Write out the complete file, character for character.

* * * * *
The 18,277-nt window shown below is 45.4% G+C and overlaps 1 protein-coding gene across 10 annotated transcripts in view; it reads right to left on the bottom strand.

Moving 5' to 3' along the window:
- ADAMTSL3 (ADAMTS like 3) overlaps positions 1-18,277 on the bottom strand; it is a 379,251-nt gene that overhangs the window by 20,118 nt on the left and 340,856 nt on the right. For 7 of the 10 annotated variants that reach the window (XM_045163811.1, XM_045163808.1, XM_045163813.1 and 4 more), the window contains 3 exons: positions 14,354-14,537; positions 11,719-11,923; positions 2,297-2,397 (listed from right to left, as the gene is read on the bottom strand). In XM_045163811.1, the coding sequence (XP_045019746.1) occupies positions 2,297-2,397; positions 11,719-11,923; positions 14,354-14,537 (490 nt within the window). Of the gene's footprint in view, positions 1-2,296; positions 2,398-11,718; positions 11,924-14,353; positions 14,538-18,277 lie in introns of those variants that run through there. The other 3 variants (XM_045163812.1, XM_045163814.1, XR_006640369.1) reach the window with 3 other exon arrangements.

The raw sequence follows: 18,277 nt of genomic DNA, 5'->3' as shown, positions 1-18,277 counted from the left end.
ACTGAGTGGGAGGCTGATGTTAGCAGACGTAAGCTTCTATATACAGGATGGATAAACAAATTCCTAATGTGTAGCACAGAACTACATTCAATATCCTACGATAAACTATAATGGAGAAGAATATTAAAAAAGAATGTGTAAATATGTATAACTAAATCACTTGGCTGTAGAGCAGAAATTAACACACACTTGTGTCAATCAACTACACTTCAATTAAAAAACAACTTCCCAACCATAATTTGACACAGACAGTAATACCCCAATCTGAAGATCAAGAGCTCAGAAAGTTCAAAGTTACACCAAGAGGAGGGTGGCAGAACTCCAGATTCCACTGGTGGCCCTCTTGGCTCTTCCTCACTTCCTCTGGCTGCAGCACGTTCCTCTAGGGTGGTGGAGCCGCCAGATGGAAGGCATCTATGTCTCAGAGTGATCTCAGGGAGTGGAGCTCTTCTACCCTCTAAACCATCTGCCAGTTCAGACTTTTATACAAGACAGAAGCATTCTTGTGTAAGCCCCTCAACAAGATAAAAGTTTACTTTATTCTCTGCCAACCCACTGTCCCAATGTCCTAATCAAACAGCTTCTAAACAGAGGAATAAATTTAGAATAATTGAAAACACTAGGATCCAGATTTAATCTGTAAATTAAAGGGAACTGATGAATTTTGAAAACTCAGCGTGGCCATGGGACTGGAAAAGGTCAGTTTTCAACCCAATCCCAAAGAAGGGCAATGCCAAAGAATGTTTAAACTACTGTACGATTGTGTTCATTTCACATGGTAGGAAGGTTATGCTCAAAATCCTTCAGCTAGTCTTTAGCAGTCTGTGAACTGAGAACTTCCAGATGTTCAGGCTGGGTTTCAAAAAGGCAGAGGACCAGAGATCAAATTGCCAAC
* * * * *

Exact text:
The 18,277-nt window shown below is 45.4% G+C and overlaps 1 protein-coding gene across 10 annotated transcripts in view; it reads right to left on the bottom strand.

Moving 5' to 3' along the window:
- ADAMTSL3 (ADAMTS like 3) overlaps positions 1-18,277 on the bottom strand; it is a 379,251-nt gene that overhangs the window by 20,118 nt on the left and 340,856 nt on the right. For 7 of the 10 annotated variants that reach the window (XM_045163811.1, XM_045163808.1, XM_045163813.1 and 4 more), the window contains 3 exons: positions 14,354-14,537; positions 11,719-11,923; positions 2,297-2,397 (listed from right to left, as the gene is read on the bottom strand). In XM_045163811.1, the coding sequence (XP_045019746.1) occupies positions 2,297-2,397; positions 11,719-11,923; positions 14,354-14,537 (490 nt within the window). Of the gene's footprint in view, positions 1-2,296; positions 2,398-11,718; positions 11,924-14,353; positions 14,538-18,277 lie in introns of those variants that run through there. The other 3 variants (XM_045163812.1, XM_045163814.1, XR_006640369.1) reach the window with 3 other exon arrangements.

The raw sequence follows: 18,277 nt of genomic DNA, 5'->3' as shown, positions 1-18,277 counted from the left end.
ACTGAGTGGGAGGCTGATGTTAGCAGACGTAAGCTTCTATATACAGGATGGATAAACAAATTCCTAATGTGTAGCACAGAACTACATTCAATATCCTACGATAAACTATAATGGAGAAGAATATTAAAAAAGAATGTGTAAATATGTATAACTAAATCACTTGGCTGTAGAGCAGAAATTAACACACACTTGTGTCAATCAACTACACTTCAATTAAAAAACAACTTCCCAACCATAATTTGACACAGACAGTAATACCCCAATCTGAAGATCAAGAGCTCAGAAAGTTCAAAGTTACACCAAGAGGAGGGTGGCAGAACTCCAGATTCCACTGGTGGCCCTCTTGGCTCTTCCTCACTTCCTCTGGCTGCAGCACGTTCCTCTAGGGTGGTGGAGCCGCCAGATGGAAGGCATCTATGTCTCAGAGTGATCTCAGGGAGTGGAGCTCTTCTACCCTCTAAACCATCTGCCAGTTCAGACTTTTATACAAGACAGAAGCATTCTTGTGTAAGCCCCTCAACAAGATAAAAGTTTACTTTATTCTCTGCCAACCCACTGTCCCAATGTCCTAATCAAACAGCTTCTAAACAGAGGAATAAATTTAGAATAATTGAAAACACTAGGATCCAGATTTAATCTGTAAATTAAAGGGAACTGATGAATTTTGAAAACTCAGCGTGGCCATGGGACTGGAAAAGGTCAGTTTTCAACCCAATCCCAAAGAAGGGCAATGCCAAAGAATGTTTAAACTACTGTACGATTGTGTTCATTTCACATGGTAGGAAGGTTATGCTCAAAATCCTTCAGCTAGTCTTTAGCAGTCTGTGAACTGAGAACTTCCAGATGTTCAGGCTGGGTTTCAAAAAGGCAGAGGACCAGAGATCAAATTGCCAAC